With TemplateRenderers, the server doesn't have to keep track of the components in each cell. It only manages the state of the item object in each row, which is something it needs to do anyway (via DataProviders). Also the client side doesn't need to wait for the server to send missing information about what needs to be rendered: it can use the template and stamp away all the information it needs.

ValueProviders: The Fastest, but Usable Only for Simple Values

Say you build a column by simply returning the value that should be presented in the cells, like:

  	grid.addColumn(item -> item.getName()); // or grid.addColumn(Item::getName);
	

In this case, you are using ValueProviders. ValueProviders are just that: they provide values for a given item in a particular column. It's the fastest way to represent data that doesn't require complex layouting or styling. Do you want a String or a number in your Grid? That's how you do it.

Oh, and returning HTML as a value will get your HTML escaped in the client side. If you want to render specific HTML for a cell, use TemplateRenderers.

Why Is It the Fastest?

This is the fastest option because not even the template stamping is used in this case. The value is used directly in the web component, and the performance is perceptible in lower-end devices and browsers that require polyfills in order to have support for <template> (such as IE11). For regular devices with evergreen browsers, the difference between ValueProviders and TemplateRenderers is not meaningful.

Enough Talk, Show Me Some Numbers!

Let's get some numbers. Here is the sample code I'm running to collect execution times:

(This code can be copy-pasted to the MainView of an empty project (Plain Java servlet) from vaadin.com/start)

  	@Route("")
    public class MainView extends VerticalLayout {

       public MainView() {
           final int numberOfItems = 100;
           final int numberOfColumns = 100;

           List<String> items = IntStream.range(0, numberOfItems)
                   .mapToObj(index -> "Item " + index)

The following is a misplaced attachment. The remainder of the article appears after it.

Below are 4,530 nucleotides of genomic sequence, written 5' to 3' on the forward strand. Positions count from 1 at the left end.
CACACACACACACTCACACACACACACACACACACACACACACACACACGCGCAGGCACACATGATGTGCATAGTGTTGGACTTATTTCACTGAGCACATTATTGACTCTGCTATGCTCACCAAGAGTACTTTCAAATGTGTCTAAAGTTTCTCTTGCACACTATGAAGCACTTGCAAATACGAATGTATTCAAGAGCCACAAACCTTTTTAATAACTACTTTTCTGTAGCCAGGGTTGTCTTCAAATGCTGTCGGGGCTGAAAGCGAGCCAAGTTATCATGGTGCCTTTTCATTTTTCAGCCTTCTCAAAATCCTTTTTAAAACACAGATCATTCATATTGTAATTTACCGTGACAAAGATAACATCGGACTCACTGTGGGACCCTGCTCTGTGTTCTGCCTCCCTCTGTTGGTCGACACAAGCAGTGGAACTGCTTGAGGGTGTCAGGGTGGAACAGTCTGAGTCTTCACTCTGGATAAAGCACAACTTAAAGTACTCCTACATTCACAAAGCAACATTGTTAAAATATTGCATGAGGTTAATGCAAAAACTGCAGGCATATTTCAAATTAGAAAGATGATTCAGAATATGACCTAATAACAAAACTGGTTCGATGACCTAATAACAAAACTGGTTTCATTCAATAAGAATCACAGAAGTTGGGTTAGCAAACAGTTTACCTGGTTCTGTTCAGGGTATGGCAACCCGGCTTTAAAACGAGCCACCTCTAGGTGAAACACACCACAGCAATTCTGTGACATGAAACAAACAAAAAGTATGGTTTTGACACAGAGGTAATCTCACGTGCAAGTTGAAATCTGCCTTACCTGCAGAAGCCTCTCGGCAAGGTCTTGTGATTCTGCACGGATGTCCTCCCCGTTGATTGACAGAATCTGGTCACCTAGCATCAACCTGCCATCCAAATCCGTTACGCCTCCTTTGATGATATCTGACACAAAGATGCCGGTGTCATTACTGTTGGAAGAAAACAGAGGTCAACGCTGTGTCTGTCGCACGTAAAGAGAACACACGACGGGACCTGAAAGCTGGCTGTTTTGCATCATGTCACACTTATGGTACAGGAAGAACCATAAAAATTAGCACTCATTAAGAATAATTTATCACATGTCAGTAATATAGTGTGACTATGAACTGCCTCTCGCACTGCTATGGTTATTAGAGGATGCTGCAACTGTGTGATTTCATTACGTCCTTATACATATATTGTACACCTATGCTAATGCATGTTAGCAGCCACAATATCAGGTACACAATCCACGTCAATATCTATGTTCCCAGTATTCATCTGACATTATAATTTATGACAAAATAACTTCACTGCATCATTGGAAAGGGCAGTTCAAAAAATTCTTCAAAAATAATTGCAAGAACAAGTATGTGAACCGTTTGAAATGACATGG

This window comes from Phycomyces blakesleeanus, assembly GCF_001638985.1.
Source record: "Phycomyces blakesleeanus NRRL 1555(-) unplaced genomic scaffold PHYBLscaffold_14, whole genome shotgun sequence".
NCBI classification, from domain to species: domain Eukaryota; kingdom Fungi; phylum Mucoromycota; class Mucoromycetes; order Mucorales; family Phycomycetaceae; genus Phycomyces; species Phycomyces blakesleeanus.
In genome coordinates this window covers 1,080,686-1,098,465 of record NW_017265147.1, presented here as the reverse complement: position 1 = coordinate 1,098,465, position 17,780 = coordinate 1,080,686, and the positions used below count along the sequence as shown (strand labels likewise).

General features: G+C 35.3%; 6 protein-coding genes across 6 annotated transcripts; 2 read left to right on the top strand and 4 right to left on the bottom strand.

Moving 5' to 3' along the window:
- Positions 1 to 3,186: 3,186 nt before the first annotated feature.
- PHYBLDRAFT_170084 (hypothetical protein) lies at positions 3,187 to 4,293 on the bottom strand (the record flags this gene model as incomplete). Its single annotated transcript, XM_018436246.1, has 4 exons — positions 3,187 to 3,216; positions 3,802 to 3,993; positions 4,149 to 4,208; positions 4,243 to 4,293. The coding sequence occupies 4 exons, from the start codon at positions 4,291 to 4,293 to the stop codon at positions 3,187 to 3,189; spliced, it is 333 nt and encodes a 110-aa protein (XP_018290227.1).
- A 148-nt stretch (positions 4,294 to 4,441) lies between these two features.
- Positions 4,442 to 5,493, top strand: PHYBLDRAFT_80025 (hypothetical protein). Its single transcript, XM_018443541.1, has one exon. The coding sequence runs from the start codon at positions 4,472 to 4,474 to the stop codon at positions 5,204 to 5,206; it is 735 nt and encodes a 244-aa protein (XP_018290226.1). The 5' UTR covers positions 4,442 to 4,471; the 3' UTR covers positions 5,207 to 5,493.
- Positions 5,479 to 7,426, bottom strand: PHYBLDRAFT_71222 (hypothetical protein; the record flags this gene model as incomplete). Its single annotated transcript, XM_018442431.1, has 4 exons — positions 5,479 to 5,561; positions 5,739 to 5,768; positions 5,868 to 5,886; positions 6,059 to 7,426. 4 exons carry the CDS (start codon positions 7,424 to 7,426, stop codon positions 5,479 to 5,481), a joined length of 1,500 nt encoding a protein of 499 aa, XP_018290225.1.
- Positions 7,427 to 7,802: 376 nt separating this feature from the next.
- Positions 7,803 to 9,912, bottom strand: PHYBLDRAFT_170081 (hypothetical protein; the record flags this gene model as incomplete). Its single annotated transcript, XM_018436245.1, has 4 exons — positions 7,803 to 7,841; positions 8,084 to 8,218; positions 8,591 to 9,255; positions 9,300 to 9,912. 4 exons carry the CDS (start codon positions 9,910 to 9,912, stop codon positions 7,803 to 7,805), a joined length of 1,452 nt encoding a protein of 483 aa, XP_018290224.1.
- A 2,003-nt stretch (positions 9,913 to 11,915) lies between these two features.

.collect(Collectors.toList());

           Grid<String> grid = new Grid<>();
           grid.setItems(items);

           for (int i = 0; i < numberOfColumns; i++) {
               // ComponentRenderer
               grid.addComponentColumn(item -> new Span(item));

               // TemplateRenderer
               grid.addColumn(TemplateRenderer.<String> of("[[item.string]]")
                       .withProperty("string", item -> item));

               // ValueProvider
               grid.addColumn(ValueProvider.identity()); // same as item -> item
           }

           grid.setWidth("800px");
           grid.setHeight("600px");
           add(grid);
       }
    }
	

(Comment out the tests that are not relevant for each run of the experiment)

As for the measurements, keep in mind that what is important is not the absolute value of the measurements, but the difference between each approach. The actual number varies a lot from machine to machine, so my numbers can be very different from yours.

So, running in my Chrome 76 with Grid in Vaadin 14.0.0, I got:

  • ComponentRenderer: 4.41s to render
  • TemplateRenderer: 1.84s to render
  • ValueProvider: 1.51s to render

As expected, ComponentRenderer was very slow compared to the other ones, while TemplateRenderer and ValueProvider were very close to each other.

Now, let's test with IE11. While the browser is starting up, let me grab a cup of tea.

... oh, it's still loading. I have time for another one.

... there you go! Let's run the tests.

  • ComponentRenderer: 2min 20s to render
  • TemplateRenderer: 2min 7s to render
  • ValueProvider: 5.65s

Here the difference is brutal. ValueProviders are way superior to other approaches when it comes to browsers without native support to webcomponents. And in this case, with this size of Grid, Template and ComponentRenderers are just "too slow". The bottleneck is not in the extra communication needed for the components to work, but in the js engine itself and the amount of polyfills needed to make templates work reliably in the browser.

Conclusion

The simpler your columns are, the faster they are to render. Sounds like captain obvious, but it is what it is, the numbers speak for themselves. If you need to support IE11 with your app, either use small Grids, or use ValueProviders to show the data to your users. If you don't need to support IE11, then TemplateRenderers are an option for more complex structures, while ComponentRenderers should be used only for specific columns that are too hard to represent with pure HTML from the server side.

Gilberto Torrezan Filho
Gilberto Torrezan Filho
Gilberto started in Vaadin as a Java developer in the Vaadin Flow team, back in 2017. Currently he works as Product Owner of the vaadin.com website.
Other posts by Gilberto Torrezan Filho